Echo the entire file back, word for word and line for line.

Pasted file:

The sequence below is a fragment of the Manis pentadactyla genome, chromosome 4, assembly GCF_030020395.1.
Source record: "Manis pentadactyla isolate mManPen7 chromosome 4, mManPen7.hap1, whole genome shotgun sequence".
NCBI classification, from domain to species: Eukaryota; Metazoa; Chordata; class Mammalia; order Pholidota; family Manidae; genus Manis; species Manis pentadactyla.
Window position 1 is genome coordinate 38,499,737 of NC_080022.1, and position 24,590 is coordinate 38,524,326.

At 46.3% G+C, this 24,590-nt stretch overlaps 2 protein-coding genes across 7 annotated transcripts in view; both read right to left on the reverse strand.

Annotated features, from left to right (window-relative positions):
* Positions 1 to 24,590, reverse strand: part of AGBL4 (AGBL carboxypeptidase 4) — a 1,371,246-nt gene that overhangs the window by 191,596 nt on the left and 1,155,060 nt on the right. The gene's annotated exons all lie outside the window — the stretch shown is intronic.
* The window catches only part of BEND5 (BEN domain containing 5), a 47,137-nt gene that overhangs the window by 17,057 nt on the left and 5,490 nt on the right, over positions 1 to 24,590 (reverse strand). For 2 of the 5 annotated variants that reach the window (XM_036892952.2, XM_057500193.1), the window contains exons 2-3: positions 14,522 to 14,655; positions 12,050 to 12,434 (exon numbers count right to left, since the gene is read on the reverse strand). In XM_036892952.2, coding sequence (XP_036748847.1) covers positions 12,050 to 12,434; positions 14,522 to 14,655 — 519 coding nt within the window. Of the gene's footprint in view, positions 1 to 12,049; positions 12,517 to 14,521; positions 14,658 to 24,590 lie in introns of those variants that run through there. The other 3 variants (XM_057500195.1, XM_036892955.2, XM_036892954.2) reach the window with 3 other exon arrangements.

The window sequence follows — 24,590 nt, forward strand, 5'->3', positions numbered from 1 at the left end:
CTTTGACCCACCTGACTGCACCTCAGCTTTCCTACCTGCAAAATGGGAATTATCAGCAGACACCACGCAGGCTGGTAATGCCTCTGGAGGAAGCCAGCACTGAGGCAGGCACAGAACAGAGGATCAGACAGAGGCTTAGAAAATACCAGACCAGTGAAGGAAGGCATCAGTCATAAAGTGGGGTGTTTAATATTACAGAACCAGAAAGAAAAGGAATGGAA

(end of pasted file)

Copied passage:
The sequence below is a fragment of the Manis pentadactyla genome, chromosome 4, assembly GCF_030020395.1.
Source record: "Manis pentadactyla isolate mManPen7 chromosome 4, mManPen7.hap1, whole genome shotgun sequence".
NCBI classification, from domain to species: Eukaryota; Metazoa; Chordata; class Mammalia; order Pholidota; family Manidae; genus Manis; species Manis pentadactyla.
Window position 1 is genome coordinate 38,499,737 of NC_080022.1, and position 24,590 is coordinate 38,524,326.

At 46.3% G+C, this 24,590-nt stretch overlaps 2 protein-coding genes across 7 annotated transcripts in view; both read right to left on the reverse strand.

Annotated features, from left to right (window-relative positions):
* Positions 1 to 24,590, reverse strand: part of AGBL4 (AGBL carboxypeptidase 4) — a 1,371,246-nt gene that overhangs the window by 191,596 nt on the left and 1,155,060 nt on the right. The gene's annotated exons all lie outside the window — the stretch shown is intronic.
* The window catches only part of BEND5 (BEN domain containing 5), a 47,137-nt gene that overhangs the window by 17,057 nt on the left and 5,490 nt on the right, over positions 1 to 24,590 (reverse strand). For 2 of the 5 annotated variants that reach the window (XM_036892952.2, XM_057500193.1), the window contains exons 2-3: positions 14,522 to 14,655; positions 12,050 to 12,434 (exon numbers count right to left, since the gene is read on the reverse strand). In XM_036892952.2, coding sequence (XP_036748847.1) covers positions 12,050 to 12,434; positions 14,522 to 14,655 — 519 coding nt within the window. Of the gene's footprint in view, positions 1 to 12,049; positions 12,517 to 14,521; positions 14,658 to 24,590 lie in introns of those variants that run through there. The other 3 variants (XM_057500195.1, XM_036892955.2, XM_036892954.2) reach the window with 3 other exon arrangements.

The window sequence follows — 24,590 nt, forward strand, 5'->3', positions numbered from 1 at the left end:
CTTTGACCCACCTGACTGCACCTCAGCTTTCCTACCTGCAAAATGGGAATTATCAGCAGACACCACGCAGGCTGGTAATGCCTCTGGAGGAAGCCAGCACTGAGGCAGGCACAGAACAGAGGATCAGACAGAGGCTTAGAAAATACCAGACCAGTGAAGGAAGGCATCAGTCATAAAGTGGGGTGTTTAATATTACAGAACCAGAAAGAAAAGGAATGGAA